Do you want to be more productive? Do you want to get the most out of your days?
These are silly questions, obviously. Of course you do. But if it was as easy as just saying you want it, we’d all be productivity machines.
Over the course of my career, I’ve gone from freelance designer all the way to a leadership role as a director. Regardless of the different skills and responsibilities in these roles, a common thread presents itself: it’s possible to miss deadlines, exceed budget, or compromise in quality and scope.
These outcomes yield unhappy clients, employees, and individuals. Sound familiar yet?
Workplace and Personal Life
Interestingly, I began to notice the same pitfalls in my personal time; my nights and weekends balancing social commitments, chores at home, and hobbies were stressful, and often left me wondering where all my time had gone.
In both the workplace and in my personal life, three things were always competing:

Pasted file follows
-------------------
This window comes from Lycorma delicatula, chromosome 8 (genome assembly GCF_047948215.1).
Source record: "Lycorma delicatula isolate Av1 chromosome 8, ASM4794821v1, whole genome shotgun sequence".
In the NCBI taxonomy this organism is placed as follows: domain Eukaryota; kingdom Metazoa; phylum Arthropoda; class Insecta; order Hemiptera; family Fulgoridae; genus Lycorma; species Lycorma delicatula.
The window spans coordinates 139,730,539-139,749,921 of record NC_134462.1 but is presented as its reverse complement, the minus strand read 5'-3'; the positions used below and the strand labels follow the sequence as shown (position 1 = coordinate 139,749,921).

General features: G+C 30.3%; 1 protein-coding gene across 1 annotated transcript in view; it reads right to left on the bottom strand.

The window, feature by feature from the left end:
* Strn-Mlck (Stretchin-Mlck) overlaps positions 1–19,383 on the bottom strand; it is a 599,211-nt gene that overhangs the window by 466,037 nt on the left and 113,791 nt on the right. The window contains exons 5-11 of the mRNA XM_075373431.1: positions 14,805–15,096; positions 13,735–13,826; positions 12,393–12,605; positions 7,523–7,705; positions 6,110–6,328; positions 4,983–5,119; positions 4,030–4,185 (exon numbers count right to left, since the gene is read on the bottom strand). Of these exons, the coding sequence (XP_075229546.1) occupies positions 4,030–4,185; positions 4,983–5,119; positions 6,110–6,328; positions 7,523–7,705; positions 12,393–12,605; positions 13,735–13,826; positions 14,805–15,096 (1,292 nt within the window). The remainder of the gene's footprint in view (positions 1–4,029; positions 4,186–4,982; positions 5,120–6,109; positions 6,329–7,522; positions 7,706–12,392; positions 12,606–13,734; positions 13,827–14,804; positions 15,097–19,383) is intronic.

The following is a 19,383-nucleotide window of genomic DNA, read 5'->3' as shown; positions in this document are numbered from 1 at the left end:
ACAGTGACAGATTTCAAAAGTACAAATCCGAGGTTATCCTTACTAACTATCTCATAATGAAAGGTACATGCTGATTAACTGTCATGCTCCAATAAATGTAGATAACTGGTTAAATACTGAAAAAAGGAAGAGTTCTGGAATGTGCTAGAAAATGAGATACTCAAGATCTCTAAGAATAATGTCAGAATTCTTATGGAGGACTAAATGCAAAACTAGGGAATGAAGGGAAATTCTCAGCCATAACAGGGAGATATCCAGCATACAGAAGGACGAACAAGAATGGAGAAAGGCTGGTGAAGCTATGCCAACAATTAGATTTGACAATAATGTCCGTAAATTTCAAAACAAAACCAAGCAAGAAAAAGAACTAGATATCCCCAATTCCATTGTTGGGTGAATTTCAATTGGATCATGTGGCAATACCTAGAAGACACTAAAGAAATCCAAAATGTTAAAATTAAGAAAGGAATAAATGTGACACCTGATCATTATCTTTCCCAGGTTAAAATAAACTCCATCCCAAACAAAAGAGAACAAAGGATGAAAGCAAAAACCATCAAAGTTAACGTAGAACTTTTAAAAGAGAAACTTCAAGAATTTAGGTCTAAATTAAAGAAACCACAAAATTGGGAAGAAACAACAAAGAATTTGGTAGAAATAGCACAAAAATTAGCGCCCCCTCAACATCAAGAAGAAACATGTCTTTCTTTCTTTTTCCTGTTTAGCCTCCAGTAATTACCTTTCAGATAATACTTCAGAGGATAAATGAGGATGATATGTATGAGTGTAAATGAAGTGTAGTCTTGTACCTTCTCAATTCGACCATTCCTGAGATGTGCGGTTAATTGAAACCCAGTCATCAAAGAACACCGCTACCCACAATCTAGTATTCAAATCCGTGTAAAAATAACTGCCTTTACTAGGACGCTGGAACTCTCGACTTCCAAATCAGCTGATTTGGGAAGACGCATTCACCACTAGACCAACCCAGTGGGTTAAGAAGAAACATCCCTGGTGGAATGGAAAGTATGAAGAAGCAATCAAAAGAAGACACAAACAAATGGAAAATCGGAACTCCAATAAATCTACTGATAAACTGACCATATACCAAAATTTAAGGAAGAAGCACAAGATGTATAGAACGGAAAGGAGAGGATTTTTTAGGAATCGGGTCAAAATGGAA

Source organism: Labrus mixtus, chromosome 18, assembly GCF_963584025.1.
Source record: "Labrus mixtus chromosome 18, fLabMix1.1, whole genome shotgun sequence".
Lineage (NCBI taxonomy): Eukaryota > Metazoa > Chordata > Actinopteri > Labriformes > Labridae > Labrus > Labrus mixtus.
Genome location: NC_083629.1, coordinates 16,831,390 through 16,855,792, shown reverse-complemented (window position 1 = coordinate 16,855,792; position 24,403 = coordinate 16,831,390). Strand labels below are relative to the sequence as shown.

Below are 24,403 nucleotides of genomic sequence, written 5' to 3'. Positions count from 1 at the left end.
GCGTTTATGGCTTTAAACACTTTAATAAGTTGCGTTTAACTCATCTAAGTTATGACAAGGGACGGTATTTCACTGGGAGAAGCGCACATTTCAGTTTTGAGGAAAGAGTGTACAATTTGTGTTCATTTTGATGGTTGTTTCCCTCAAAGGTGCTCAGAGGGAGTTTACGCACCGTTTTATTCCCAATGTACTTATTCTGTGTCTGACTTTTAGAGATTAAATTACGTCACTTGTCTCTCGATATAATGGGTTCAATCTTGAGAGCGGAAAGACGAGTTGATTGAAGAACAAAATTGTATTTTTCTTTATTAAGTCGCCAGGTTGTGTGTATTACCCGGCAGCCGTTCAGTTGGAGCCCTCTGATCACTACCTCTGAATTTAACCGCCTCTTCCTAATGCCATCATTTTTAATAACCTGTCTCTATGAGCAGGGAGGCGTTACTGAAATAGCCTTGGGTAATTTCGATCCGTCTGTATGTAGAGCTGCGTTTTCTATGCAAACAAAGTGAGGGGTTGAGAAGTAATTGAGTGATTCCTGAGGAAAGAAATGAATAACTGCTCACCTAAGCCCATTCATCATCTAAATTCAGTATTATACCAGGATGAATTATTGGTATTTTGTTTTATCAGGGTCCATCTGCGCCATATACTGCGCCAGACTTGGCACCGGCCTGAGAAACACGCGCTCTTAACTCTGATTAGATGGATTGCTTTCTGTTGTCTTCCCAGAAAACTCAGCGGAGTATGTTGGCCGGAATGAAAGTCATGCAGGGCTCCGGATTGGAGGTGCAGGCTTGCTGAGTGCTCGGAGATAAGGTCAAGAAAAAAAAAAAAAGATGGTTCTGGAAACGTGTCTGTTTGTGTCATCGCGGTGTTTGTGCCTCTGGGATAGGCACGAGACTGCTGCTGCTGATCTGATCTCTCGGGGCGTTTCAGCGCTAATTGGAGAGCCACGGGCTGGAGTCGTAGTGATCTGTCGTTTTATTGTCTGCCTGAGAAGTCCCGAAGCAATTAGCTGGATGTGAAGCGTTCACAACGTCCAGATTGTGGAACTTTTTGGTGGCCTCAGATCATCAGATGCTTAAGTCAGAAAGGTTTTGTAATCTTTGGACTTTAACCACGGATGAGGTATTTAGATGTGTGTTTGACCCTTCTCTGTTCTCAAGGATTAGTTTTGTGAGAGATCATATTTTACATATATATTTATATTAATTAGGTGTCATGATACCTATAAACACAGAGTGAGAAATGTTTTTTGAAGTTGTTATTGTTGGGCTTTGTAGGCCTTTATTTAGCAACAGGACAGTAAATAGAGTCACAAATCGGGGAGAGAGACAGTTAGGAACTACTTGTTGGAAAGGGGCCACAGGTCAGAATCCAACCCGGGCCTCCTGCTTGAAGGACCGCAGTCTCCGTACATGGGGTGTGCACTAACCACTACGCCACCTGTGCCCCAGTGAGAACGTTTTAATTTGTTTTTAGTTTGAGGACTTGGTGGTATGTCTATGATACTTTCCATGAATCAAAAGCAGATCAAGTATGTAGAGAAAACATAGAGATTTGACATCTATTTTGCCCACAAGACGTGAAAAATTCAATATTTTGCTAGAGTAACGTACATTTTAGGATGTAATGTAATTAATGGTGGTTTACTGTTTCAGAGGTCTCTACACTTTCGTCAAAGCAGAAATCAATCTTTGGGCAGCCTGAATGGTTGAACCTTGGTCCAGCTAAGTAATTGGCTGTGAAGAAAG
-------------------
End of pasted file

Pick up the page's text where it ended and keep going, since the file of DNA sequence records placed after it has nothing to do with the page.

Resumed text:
- What needs to get done
- The time available to do it
- The resources (think money) required to do it
It seemed like anytime I focused on optimizing one of these three things, another would go haywire. I was determined to find a more adaptable, productive, and successful process.
As it turns out, I’m not the first person to experience these problems. In fact, in this process of discovery, I realized someone very close to me had gone through the same process of discovery: my father.
Over the course of some late-night conversations and coffee, my dad expounded on the words I had been hearing for years at the dinner table. This is how I was introduced to the concept of “Agile.”
Say “Hello” to Agile